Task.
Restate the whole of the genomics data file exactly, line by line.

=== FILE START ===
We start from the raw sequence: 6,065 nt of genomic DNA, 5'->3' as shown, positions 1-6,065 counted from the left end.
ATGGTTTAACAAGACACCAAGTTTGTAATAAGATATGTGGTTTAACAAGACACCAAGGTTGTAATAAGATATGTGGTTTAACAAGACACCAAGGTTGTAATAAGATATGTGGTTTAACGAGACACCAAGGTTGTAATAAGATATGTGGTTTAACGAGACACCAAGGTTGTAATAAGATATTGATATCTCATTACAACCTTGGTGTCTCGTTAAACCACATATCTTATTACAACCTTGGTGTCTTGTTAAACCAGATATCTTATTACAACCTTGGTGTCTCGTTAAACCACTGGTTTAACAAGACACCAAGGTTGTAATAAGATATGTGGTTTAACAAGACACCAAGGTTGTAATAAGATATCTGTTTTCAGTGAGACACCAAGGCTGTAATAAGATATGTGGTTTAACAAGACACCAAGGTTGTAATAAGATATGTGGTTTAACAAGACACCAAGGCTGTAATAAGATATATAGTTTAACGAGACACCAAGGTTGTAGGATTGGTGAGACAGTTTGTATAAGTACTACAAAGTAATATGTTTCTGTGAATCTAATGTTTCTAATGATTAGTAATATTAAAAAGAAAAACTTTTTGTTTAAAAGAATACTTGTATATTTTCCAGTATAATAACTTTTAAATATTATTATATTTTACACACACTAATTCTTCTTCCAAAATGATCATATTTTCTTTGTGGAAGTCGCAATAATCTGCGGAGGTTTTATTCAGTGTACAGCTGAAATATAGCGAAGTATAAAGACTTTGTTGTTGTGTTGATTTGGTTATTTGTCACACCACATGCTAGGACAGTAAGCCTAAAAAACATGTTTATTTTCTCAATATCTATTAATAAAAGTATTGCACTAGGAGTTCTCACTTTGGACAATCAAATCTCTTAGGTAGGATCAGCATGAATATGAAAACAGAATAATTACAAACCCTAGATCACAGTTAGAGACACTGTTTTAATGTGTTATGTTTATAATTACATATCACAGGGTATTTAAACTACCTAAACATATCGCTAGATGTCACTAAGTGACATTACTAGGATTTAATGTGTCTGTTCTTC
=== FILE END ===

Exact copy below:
We start from the raw sequence: 6,065 nt of genomic DNA, 5'->3' as shown, positions 1-6,065 counted from the left end.
ATGGTTTAACAAGACACCAAGTTTGTAATAAGATATGTGGTTTAACAAGACACCAAGGTTGTAATAAGATATGTGGTTTAACAAGACACCAAGGTTGTAATAAGATATGTGGTTTAACGAGACACCAAGGTTGTAATAAGATATGTGGTTTAACGAGACACCAAGGTTGTAATAAGATATTGATATCTCATTACAACCTTGGTGTCTCGTTAAACCACATATCTTATTACAACCTTGGTGTCTTGTTAAACCAGATATCTTATTACAACCTTGGTGTCTCGTTAAACCACTGGTTTAACAAGACACCAAGGTTGTAATAAGATATGTGGTTTAACAAGACACCAAGGTTGTAATAAGATATCTGTTTTCAGTGAGACACCAAGGCTGTAATAAGATATGTGGTTTAACAAGACACCAAGGTTGTAATAAGATATGTGGTTTAACAAGACACCAAGGCTGTAATAAGATATATAGTTTAACGAGACACCAAGGTTGTAGGATTGGTGAGACAGTTTGTATAAGTACTACAAAGTAATATGTTTCTGTGAATCTAATGTTTCTAATGATTAGTAATATTAAAAAGAAAAACTTTTTGTTTAAAAGAATACTTGTATATTTTCCAGTATAATAACTTTTAAATATTATTATATTTTACACACACTAATTCTTCTTCCAAAATGATCATATTTTCTTTGTGGAAGTCGCAATAATCTGCGGAGGTTTTATTCAGTGTACAGCTGAAATATAGCGAAGTATAAAGACTTTGTTGTTGTGTTGATTTGGTTATTTGTCACACCACATGCTAGGACAGTAAGCCTAAAAAACATGTTTATTTTCTCAATATCTATTAATAAAAGTATTGCACTAGGAGTTCTCACTTTGGACAATCAAATCTCTTAGGTAGGATCAGCATGAATATGAAAACAGAATAATTACAAACCCTAGATCACAGTTAGAGACACTGTTTTAATGTGTTATGTTTATAATTACATATCACAGGGTATTTAAACTACCTAAACATATCGCTAGATGTCACTAAGTGACATTACTAGGATTTAATGTGTCTGTTCTTC